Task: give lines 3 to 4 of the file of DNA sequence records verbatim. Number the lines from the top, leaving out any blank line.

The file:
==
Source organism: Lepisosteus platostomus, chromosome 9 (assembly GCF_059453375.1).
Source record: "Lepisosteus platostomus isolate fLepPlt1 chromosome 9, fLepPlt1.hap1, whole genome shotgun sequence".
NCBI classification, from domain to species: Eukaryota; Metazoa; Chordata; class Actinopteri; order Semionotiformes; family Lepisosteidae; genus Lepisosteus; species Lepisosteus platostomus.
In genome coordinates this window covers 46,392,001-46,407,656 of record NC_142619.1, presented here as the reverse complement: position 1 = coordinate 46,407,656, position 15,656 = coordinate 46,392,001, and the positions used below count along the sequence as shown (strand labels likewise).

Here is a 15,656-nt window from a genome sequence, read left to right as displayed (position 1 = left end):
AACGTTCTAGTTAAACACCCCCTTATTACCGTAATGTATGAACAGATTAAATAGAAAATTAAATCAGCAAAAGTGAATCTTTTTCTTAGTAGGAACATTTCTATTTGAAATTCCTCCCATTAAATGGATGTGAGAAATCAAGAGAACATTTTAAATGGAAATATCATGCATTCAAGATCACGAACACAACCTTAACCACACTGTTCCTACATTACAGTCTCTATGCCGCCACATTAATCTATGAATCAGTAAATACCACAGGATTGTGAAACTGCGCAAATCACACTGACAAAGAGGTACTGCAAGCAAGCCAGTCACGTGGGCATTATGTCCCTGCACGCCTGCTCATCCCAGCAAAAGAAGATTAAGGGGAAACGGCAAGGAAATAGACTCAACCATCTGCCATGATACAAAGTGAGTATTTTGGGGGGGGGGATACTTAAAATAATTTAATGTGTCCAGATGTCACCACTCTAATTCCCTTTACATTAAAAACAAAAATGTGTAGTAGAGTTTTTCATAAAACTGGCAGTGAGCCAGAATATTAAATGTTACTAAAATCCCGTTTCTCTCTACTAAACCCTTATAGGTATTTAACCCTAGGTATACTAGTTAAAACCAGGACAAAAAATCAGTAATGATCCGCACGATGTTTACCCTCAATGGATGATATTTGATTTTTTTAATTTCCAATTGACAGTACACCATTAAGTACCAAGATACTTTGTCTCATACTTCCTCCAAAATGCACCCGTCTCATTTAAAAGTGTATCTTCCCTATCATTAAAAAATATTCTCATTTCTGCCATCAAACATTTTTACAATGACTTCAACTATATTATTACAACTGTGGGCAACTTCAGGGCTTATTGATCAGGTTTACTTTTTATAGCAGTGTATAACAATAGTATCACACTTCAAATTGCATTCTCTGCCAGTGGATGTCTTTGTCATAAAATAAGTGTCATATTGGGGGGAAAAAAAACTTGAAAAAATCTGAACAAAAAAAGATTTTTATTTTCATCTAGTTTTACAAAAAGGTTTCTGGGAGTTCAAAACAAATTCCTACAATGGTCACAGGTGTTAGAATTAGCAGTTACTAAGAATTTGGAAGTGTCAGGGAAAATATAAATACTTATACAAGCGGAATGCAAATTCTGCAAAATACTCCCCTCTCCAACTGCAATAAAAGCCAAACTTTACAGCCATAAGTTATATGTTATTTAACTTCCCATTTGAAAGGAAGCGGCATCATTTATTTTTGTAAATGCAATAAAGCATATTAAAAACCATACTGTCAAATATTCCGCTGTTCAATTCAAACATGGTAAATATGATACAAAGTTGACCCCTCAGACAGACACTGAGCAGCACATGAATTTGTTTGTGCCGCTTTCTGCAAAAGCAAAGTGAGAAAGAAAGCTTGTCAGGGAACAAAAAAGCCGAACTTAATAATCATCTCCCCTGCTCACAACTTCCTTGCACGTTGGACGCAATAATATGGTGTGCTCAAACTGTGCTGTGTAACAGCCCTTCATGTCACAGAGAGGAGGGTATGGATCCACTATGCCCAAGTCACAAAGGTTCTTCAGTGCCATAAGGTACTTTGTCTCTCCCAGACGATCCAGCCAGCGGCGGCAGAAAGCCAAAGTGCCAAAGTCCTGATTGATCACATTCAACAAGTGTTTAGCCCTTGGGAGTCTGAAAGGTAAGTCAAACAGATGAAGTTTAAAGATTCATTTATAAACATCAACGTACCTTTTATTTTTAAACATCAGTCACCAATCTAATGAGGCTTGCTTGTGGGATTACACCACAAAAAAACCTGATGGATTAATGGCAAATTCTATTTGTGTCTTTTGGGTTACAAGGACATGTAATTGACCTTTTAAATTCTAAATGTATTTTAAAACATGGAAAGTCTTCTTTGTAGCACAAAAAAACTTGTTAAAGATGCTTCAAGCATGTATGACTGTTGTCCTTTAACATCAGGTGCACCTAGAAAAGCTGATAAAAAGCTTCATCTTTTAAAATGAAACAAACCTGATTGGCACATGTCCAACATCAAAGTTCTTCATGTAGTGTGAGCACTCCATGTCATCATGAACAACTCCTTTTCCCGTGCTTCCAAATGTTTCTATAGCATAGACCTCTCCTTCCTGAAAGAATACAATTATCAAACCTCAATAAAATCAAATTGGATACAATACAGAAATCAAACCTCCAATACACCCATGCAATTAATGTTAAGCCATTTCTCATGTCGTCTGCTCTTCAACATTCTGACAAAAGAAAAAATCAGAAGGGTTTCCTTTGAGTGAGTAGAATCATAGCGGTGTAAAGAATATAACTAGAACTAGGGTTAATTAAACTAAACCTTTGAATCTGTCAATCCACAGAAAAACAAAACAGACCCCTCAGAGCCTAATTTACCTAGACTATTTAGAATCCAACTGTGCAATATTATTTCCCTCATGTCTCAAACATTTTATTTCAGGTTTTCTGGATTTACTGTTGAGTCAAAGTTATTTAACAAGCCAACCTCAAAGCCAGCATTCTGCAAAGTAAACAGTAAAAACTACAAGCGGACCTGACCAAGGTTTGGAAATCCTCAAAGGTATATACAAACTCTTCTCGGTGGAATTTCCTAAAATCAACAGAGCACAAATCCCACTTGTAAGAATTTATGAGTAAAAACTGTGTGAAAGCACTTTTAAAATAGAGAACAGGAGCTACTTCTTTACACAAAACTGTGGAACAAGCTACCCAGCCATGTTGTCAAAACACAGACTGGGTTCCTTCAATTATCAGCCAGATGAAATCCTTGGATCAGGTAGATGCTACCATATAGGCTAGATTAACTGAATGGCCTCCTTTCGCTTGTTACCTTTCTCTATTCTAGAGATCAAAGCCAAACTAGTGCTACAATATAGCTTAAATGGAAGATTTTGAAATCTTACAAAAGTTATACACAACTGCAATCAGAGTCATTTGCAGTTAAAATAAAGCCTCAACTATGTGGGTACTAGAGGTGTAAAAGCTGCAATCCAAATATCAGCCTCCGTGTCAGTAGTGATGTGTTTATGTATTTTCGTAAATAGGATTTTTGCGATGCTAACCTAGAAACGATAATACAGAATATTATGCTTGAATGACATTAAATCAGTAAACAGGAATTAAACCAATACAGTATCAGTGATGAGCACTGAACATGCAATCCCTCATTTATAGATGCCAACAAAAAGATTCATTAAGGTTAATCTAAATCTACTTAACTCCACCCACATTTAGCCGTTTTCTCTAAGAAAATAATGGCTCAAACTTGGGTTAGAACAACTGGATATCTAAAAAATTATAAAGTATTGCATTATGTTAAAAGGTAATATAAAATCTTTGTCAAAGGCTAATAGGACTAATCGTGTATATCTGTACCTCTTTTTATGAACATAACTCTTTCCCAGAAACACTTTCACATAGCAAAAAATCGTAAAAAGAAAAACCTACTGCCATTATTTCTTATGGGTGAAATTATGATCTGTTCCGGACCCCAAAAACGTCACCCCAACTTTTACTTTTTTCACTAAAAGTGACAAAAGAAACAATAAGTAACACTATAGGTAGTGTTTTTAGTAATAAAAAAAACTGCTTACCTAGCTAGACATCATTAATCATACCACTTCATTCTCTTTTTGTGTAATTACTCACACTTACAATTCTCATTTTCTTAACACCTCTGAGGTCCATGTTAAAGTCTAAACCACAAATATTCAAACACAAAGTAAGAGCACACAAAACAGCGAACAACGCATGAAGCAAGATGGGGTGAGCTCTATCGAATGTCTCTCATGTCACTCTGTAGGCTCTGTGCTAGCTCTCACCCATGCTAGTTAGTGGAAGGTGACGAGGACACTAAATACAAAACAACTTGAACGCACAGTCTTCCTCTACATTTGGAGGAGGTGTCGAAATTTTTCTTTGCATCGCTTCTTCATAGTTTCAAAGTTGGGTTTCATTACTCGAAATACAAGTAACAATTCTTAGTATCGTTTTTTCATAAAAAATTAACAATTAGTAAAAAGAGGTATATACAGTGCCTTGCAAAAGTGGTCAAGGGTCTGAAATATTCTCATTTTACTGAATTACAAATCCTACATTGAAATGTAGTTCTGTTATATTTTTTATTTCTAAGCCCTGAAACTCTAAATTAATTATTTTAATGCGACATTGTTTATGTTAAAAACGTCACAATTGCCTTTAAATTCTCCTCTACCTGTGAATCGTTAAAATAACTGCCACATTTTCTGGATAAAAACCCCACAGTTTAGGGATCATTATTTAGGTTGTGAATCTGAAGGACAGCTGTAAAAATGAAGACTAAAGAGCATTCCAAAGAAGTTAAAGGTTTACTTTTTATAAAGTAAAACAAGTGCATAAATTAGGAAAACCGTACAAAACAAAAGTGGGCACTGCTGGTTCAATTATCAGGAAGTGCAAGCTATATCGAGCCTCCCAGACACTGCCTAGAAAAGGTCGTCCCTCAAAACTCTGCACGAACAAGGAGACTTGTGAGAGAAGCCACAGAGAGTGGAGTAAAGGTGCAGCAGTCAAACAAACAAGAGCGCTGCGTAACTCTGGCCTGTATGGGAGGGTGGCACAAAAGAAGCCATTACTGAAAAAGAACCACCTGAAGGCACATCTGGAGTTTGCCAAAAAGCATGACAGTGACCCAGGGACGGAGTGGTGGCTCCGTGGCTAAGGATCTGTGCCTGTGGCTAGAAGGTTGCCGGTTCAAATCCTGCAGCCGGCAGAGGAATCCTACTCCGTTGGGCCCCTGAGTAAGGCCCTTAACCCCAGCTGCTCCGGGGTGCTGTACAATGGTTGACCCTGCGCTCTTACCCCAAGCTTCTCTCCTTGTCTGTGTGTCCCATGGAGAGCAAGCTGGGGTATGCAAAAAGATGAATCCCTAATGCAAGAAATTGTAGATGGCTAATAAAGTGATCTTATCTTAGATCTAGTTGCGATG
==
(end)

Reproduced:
NCBI classification, from domain to species: Eukaryota; Metazoa; Chordata; class Actinopteri; order Semionotiformes; family Lepisosteidae; genus Lepisosteus; species Lepisosteus platostomus.
In genome coordinates this window covers 46,392,001-46,407,656 of record NC_142619.1, presented here as the reverse complement: position 1 = coordinate 46,407,656, position 15,656 = coordinate 46,392,001, and the positions used below count along the sequence as shown (strand labels likewise).